This So-Called 'Healthy' Dating App Got Called Out For Being Body Negative AF

As the popularity of dating apps has risen, more dating platforms dedicated to niche groups have appeared. While these options can be nice for people who know what they want, at a certain point being too “niche” can start to feel like a cover for exclusivity and, in some cases, body shaming. This is the problem many are pointing out with the app Slindir, which launched in 2016.

Slindir markets itself as a dating app focused on "health." An introductory blog post in its website stated that its intended purpose was to “bring together those who can say ‘Active is my DNA, feeling good is my purpose’, because we understand why it’s such a pivotal part of our everyday lives.”

However, in an essay for Allure, Wellness Editor Rosemary Donahue contends that the version of “health” that Slindir promotes is exclusionary. As Donahue points out, with a name so dangerously close to the word "slender," it’s no surprise that the app has a limited view of health — seemingly focusing only on those who are white, able-bodied, and thin.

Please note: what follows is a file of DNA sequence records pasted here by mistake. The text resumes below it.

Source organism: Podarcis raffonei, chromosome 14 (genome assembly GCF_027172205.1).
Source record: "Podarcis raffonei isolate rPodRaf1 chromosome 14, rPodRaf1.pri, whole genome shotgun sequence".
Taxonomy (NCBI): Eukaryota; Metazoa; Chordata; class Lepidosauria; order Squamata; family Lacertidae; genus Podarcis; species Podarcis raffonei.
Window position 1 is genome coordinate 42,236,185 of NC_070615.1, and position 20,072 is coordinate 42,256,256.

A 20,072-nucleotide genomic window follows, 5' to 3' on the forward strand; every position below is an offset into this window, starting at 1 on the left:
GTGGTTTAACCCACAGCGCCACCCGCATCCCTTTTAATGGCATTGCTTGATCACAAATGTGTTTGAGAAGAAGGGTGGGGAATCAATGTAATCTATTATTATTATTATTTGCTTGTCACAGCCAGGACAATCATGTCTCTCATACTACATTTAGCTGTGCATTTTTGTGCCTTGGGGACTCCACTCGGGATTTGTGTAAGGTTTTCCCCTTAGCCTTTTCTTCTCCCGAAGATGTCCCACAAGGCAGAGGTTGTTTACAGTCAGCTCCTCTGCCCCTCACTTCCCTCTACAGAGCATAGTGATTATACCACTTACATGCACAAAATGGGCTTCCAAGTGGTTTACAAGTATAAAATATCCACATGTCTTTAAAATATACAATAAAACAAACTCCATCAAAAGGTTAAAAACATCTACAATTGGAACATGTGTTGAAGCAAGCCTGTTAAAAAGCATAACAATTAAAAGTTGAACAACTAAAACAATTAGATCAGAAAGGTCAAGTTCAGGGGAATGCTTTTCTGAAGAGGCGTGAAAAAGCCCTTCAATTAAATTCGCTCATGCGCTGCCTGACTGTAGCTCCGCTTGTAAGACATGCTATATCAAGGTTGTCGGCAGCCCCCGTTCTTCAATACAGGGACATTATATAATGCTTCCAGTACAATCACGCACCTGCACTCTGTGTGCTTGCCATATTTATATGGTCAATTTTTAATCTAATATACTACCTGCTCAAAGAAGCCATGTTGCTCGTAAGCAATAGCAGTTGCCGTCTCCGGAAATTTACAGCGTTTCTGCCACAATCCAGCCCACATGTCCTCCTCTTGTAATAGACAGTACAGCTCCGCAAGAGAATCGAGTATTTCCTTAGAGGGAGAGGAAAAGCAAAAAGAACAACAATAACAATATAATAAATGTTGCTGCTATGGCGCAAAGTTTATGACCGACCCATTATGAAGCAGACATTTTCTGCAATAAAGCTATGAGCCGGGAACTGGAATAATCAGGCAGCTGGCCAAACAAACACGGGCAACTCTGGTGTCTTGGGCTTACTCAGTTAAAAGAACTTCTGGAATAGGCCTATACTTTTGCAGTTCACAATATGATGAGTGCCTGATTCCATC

For Donahue the app’s lack of self-awareness hit close to home. After receiving a pitch from the app, asking her to consider featuring it in a magazine, Donahue writes that “If the person sending the email had done even a small amount of research on the recipient of the pitch, they'd have known that I, in fact, have an eating disorder, along with 30 million others, just in the U.S.. To create an app that is potentially triggering to so many folks is exclusionary and dangerous."

As a company, Slindir does acknowledge its own exclusivity. The same blog posts where the company outlines its mission also states “So no, Slindir is not for everyone, and that’s ok.”

For folks who are about bodies of all shapes, sizes and disabilities finding love and connecting (and never being shamed or made to feel less than), maybe it isn't.